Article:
Try not to use complicated language full of professional slang. All essays should be written in formal clear style without emotional or rude expressions. Be careful with humor. Being funny is nice, but make sure your joke makes an admission officer laugh and won’t confuse him or her.

500-700 words may seem a lot, but be precise and don’t dive into other topics or problems. It’s better to explore a single idea then write some boring general statements. Focus on your most meaningful and unique experience.

Final Steps

  • Plagiarism. All students are expected to demonstrate genuine content, and plagiarism is not admitted. Analyze the arguments and make conclusions by yourself. Focus on your own story and your own opinion. This skill is indispensable for the most spheres of activities. When your work is finished, don’t forget to check it with plagiarism programs to avoid any coincidences and borrowed thoughts. The only exception is when you quote experts, writes or scientists. In this case, cite direct or indirect speech properly.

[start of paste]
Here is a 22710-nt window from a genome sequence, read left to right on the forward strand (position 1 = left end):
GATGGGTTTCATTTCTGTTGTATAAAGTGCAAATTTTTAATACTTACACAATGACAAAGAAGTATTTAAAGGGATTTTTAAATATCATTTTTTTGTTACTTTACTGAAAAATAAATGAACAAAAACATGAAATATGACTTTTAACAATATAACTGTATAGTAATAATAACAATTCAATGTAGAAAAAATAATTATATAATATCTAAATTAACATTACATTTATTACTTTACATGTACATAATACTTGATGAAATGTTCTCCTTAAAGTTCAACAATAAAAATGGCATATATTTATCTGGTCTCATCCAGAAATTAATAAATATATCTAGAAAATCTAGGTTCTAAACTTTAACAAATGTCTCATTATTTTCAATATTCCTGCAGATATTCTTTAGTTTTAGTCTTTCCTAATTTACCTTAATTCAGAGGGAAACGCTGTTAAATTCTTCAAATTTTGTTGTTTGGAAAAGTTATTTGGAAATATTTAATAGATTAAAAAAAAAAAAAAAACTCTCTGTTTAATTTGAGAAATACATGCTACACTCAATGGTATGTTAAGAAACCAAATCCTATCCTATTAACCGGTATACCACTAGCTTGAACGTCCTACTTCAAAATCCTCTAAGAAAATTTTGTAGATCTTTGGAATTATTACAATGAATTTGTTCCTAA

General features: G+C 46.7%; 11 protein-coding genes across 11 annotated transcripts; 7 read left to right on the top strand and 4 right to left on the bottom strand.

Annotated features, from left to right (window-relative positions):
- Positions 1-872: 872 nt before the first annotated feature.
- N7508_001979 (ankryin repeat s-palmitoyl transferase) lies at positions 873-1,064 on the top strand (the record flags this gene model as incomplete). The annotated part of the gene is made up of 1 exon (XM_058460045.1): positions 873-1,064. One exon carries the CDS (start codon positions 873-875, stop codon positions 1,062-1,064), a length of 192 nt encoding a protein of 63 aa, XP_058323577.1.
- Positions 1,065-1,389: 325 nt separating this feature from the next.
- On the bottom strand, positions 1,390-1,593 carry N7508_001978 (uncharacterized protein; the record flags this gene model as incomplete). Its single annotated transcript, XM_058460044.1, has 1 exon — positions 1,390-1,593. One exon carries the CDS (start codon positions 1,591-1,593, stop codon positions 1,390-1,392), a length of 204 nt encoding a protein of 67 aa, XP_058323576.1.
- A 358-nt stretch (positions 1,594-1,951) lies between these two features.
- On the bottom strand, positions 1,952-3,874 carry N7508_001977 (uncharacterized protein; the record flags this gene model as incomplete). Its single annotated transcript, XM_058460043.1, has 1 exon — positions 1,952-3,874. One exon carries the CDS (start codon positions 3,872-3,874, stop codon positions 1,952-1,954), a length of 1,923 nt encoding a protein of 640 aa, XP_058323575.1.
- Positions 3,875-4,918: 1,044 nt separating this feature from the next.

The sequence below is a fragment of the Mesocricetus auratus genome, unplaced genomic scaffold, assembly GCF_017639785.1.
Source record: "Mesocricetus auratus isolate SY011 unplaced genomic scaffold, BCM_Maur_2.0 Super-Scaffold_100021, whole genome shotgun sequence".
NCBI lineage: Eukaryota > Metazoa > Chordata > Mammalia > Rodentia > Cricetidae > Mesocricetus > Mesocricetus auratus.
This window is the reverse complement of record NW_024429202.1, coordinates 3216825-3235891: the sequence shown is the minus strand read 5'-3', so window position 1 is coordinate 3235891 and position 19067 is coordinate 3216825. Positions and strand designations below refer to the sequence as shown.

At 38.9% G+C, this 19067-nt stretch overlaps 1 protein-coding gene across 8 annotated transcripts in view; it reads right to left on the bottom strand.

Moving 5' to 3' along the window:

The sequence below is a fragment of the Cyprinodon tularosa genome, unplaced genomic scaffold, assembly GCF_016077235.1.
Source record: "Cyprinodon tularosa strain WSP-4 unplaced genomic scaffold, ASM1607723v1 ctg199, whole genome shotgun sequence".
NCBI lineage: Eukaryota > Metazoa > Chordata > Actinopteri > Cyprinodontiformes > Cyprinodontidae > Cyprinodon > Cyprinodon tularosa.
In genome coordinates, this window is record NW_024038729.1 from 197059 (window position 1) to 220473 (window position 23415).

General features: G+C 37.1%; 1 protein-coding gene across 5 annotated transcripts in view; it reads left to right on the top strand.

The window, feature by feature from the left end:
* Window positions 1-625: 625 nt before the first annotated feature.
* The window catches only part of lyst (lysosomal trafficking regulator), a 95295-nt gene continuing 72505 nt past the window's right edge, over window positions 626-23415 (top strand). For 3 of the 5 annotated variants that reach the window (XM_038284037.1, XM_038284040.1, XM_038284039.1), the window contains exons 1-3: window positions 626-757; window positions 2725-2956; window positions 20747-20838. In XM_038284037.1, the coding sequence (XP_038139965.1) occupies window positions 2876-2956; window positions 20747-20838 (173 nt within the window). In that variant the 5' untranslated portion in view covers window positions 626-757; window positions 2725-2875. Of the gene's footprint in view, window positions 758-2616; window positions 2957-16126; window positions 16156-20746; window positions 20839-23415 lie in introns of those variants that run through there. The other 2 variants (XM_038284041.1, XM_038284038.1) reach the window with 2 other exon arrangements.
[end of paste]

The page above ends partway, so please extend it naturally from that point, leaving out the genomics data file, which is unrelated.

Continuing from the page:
• Proofreading and editing. Put your work aside for some time. Then read it carefully and correct any grammatical errors and misprints. Make sure that all paragraphs are well-structured and do not contradict or repeat each other. No one writes a first draft perfectly. Rewriting is a vital part of learning.
  • References. Make a reference list with all the sources you used. In addition to exercise books, take interesting facts and thoughts from presentations, journals, reviews and articles.
  • Share your essay. Do you have parents, friends or a college counselor who wouldn’t mind reading your work? Encourage them for their feedbacks. Consider their points of view and make amendments if necessary. However, keep in mind that your helpers may not know about your college’s requirements, and some points may seem unnecessary to them.
  • Double check again. Look through your work again, line by line, each letter, and comma. Make sure you are under the word limit.

Admission officers spend just three to five minutes on each essay, so do your best to impress them! They want to see your own personality, values, passions, and thoughts.